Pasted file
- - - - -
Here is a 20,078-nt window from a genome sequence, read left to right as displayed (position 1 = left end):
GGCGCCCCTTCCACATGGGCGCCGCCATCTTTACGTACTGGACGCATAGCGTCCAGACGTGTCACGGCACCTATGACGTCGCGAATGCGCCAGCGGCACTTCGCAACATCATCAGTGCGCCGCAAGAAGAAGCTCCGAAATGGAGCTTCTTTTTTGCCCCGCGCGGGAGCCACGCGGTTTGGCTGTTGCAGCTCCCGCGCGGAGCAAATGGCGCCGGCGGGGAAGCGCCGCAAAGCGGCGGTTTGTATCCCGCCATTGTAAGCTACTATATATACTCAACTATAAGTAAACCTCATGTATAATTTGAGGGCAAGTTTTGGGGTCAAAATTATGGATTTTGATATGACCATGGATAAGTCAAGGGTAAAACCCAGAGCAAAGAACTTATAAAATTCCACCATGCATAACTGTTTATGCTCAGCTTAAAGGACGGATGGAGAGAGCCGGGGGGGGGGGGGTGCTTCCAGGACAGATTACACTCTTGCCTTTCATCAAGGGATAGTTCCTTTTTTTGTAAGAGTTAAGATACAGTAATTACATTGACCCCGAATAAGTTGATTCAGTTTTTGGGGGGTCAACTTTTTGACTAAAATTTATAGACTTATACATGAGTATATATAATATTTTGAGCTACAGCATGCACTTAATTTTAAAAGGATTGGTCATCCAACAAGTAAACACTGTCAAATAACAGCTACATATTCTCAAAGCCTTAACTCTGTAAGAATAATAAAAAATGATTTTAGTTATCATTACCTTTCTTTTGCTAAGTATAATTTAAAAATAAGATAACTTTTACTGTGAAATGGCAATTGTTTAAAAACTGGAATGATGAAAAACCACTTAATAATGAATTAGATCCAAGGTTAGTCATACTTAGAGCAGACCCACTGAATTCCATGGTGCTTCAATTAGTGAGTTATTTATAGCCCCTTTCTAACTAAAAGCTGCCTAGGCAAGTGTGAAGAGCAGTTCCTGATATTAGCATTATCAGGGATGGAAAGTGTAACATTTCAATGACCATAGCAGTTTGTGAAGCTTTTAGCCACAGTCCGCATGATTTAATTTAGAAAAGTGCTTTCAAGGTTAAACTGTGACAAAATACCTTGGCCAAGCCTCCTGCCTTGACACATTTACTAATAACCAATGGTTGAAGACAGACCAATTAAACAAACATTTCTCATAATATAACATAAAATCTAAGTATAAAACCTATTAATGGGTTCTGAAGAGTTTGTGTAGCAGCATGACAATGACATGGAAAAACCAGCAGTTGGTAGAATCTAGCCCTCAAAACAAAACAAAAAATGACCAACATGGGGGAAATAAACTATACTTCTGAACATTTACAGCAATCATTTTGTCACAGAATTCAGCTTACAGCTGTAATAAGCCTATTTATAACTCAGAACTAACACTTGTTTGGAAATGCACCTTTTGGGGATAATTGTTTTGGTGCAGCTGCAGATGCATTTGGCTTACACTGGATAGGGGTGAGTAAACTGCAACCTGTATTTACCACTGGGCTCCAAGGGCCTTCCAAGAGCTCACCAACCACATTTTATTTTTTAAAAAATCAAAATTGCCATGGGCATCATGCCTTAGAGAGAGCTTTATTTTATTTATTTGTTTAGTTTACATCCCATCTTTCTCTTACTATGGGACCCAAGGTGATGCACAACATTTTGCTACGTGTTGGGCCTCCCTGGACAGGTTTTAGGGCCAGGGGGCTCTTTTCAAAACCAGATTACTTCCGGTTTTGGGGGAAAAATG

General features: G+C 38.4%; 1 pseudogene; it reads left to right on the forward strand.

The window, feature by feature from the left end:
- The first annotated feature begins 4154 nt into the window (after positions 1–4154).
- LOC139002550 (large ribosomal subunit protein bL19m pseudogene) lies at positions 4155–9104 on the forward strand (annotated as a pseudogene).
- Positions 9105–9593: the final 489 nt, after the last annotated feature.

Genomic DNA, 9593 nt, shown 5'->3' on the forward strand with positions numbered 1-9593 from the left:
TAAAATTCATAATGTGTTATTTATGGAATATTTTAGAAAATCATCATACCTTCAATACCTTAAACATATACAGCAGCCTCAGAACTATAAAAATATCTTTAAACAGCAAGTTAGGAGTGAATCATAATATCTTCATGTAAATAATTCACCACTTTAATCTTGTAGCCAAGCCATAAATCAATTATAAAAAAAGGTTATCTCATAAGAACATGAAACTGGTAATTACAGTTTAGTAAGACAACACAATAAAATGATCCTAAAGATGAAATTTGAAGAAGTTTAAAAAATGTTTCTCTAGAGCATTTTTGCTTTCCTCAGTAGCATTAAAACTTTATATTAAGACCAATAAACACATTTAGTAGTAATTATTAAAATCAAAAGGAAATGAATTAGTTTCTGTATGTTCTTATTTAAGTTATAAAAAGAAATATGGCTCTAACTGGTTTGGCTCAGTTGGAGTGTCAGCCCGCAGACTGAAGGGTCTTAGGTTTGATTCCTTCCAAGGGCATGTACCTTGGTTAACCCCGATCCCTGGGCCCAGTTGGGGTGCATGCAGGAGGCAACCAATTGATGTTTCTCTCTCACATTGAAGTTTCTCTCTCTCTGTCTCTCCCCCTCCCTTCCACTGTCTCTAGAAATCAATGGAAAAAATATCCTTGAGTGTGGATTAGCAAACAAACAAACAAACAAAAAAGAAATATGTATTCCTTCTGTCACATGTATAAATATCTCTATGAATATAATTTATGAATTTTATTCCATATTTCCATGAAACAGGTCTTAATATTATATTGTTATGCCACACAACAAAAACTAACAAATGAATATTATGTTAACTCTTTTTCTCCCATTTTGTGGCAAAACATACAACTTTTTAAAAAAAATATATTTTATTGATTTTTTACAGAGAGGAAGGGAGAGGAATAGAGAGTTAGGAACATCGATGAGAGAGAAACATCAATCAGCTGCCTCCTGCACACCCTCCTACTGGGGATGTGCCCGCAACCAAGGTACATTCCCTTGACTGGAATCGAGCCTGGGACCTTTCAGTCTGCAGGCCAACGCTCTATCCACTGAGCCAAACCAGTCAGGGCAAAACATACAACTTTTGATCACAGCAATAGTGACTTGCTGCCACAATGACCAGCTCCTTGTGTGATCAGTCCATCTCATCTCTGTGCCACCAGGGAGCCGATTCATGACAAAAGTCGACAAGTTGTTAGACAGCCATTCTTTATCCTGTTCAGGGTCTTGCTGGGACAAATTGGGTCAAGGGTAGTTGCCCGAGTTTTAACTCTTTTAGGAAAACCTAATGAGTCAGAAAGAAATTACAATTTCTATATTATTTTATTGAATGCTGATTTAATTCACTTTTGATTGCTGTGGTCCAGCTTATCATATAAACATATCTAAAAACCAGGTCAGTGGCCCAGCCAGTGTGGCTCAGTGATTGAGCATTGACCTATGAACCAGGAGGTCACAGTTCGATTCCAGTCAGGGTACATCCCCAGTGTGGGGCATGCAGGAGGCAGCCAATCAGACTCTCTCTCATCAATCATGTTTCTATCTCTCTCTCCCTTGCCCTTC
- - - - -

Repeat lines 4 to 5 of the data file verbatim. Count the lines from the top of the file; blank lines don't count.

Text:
The window, feature by feature from the left end:
- The first annotated feature begins 4154 nt into the window (after positions 1–4154).